As for what will happen … well, we'll find out shortly. And if you can't wait, we know a camel...

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Since: Aug 27, 2008
Posted on: January 24, 2012 3:19 pm

Giants-Patriots is a SB XLII rematch in name only

Let's be honest, If Eli threw for over 300 yards and 2 TD's/0 Int's in a semi-monsoon and mudbog he may throw for 450 yards and 5 TD's against the Patriots defense.  Ravens defense is no better than the 49ers defense and the Pats played in better conditions at home than the SF weather.  How did Brady do in that game again where he was sacked only 1 time?  Good luck only getting sacked once against the Giants front 4.  Do you smell that?  It's the smell of impending doom for Patriots fans.  Sorry, that's just how I see it.  Our D matches up better with a passing team by far and our offense is going to roast that joke of a secondary.

Since: Jan 3, 2007
Posted on: January 24, 2012 2:57 pm

Giants-Patriots is a SB XLII rematch in name only

One thing that amazes me is that I have never seen any analysis of whether Tyree actually caught the ball.  Go look at the replay - it appears the tip of the football hits the ground.
The league changed their rules a while ago after Bert Emmanuel clearly had possession of a pass before the ball touched the ground while in his hands.  This is what the NFL Rulebook has to say:

Item 4:   Ball Touches Ground.􀀃 If the ball touches the ground after the player secures control of it, it is a
catch, provided that the player continues to maintain control.

Since Tyree had control before the ball touched the ground, maintained cotrol and did not use the ground to keep control, the pass, by rule, is complete.

Since: Nov 19, 2006
Posted on: January 24, 2012 2:46 pm

Giants-Patriots is a SB XLII rematch in name only

eh, even as a pats fan, it's more than likely that the giants beat the pats. However i'd be extremely surprised if Brady gets crushed by the Giants pass rush. This offense doesn't have to wait for a big play to develop like their 07 one did, they utilize a short passing game and more importantly run the ball extremely well. I like that everyone on these message boards and in the social media keep proclaiming how the Giants will win for sure. Good, let them keep saying that.

Since: Oct 17, 2011
Posted on: January 24, 2012 2:22 pm

Giants-Patriots is a SB XLII rematch in name only

who cares about 4 years ago....means nothing.  talk is cheap.  Nobody is stoping TB 12 and BeliGOD from their run at immortality.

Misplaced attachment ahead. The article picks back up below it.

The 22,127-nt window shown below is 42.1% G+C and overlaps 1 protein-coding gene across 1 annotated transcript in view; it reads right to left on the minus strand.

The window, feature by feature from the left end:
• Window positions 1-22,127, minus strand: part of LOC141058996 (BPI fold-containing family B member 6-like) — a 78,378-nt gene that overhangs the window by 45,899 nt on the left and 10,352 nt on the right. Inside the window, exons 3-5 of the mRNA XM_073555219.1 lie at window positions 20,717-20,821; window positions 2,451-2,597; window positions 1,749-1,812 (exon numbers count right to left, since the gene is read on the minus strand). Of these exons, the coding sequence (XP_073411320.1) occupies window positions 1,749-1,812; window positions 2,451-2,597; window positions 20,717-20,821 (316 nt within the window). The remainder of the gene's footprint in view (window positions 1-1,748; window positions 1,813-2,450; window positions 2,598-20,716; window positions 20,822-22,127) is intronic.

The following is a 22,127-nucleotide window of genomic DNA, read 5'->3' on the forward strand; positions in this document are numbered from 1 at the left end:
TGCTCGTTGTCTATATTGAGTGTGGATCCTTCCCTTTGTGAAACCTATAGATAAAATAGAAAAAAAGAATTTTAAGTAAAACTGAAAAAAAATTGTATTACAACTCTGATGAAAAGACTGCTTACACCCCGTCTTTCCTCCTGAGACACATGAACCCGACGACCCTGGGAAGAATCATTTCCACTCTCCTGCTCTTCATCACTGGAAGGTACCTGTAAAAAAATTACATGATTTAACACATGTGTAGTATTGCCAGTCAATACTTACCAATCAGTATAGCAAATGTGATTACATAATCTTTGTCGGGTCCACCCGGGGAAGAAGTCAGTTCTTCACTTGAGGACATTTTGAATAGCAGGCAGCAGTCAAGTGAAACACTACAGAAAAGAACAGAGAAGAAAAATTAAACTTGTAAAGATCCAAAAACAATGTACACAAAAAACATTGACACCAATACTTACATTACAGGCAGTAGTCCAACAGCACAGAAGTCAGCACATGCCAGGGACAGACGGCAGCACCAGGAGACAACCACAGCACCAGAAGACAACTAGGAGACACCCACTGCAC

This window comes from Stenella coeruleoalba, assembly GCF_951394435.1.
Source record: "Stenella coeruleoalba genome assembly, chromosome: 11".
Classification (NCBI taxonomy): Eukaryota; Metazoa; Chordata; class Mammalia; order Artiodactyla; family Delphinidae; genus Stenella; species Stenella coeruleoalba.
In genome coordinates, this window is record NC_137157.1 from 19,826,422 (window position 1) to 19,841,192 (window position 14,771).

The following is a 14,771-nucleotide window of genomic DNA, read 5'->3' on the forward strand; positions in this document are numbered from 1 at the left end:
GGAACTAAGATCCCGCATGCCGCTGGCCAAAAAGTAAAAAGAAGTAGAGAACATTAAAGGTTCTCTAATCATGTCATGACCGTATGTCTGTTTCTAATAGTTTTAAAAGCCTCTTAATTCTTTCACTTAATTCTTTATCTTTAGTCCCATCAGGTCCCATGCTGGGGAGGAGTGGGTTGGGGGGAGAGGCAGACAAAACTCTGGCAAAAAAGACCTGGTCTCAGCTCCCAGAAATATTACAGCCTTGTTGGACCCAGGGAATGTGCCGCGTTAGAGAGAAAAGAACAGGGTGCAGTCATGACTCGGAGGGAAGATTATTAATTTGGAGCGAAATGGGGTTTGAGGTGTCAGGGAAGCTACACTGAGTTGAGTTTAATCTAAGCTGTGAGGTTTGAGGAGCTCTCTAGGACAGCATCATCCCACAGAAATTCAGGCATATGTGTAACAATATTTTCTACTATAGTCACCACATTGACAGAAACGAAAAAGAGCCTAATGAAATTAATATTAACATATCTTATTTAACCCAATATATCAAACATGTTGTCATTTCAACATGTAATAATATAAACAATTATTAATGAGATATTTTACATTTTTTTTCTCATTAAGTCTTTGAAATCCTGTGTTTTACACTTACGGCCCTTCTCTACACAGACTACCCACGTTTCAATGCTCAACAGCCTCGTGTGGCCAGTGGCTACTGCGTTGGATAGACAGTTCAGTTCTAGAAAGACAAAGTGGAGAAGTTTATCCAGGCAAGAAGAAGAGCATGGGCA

Since: Jan 24, 2012
Posted on: January 24, 2012 2:19 pm

Giants-Patriots is a SB XLII rematch in name only

they did back then.  millions of times. remember, the ball touching the ground doesn't make an incomplete pass.  that rule changed several years ago.

Since: Jan 2, 2007
Posted on: January 24, 2012 2:16 pm

Giants-Patriots is a SB XLII rematch in name only

One thing that amazes me is that I have never seen any analysis of whether Tyree actually caught the ball.  Go look at the replay - it appears the tip of the football hits the ground.  I am not saying is was not a catch, I've just never seen anyone study it like they did for Evans' drop and Bradshaw's fumble last week.

Since: May 25, 2007
Posted on: January 24, 2012 2:13 pm

Giants-Patriots is a SB XLII rematch in name only

One thing that makes the NFL far superior to college football is the playoffs. Unlike college football, which annually falls flat on its face come postseason time, the NFL playoffs are some of the most exciting in sports. 
And in the postseason, every play matters.
For all those that are blasting the Super Bowl bound Patriots or Giants, all I can say is your team did not make the plays it needed to in order to get there.
I am not an avid supporter of either team as I usually cheer for players more than teams in the NFL, but I believe these teams earned the right to play in the final game.
The 49ers and Ravens both had great opportunities to be there too but costly miscues on special teams for both teams and a dropped pass by the Ravens will have to be digested for a long time. 
Is the Patriots defense great? Nope. 
Are the Giants a juggernaut on offense? Nada.
But they made the plays as a team to get where they are and I for one am looking forward to seeing the game. I just hope it's as thrilling as the version back in 07. 

Since: Apr 6, 2009
Posted on: January 24, 2012 2:06 pm

Giants-Patriots is a SB XLII rematch in name only

Whatever works!

Since: Aug 21, 2006
Posted on: January 24, 2012 2:05 pm

Giants-Patriots is a SB XLII rematch in name only

Inkmeister seems like Pats fans are terrified huh?  You bringing up how the Giants are cheaters tells me you don't think the Pats can win and neither do I.  I also find it funny that a pats fan would even bring up cheating.  Look just face it NJ/NY is better in every way than NE.  We own you in baseball, football and all of life.  Fk you and FK NE.  18-1 beotch

Since: Apr 6, 2009
Posted on: January 24, 2012 2:05 pm

Giants-Patriots is a SB XLII rematch in name only

Last I checked, Peyton Manning is still with the Indianapolis Colts.  Remember him?  He ain't exactly chopped liver!

The views expressed in this blog are solely those of the author and do not reflect the views of CBS Sports or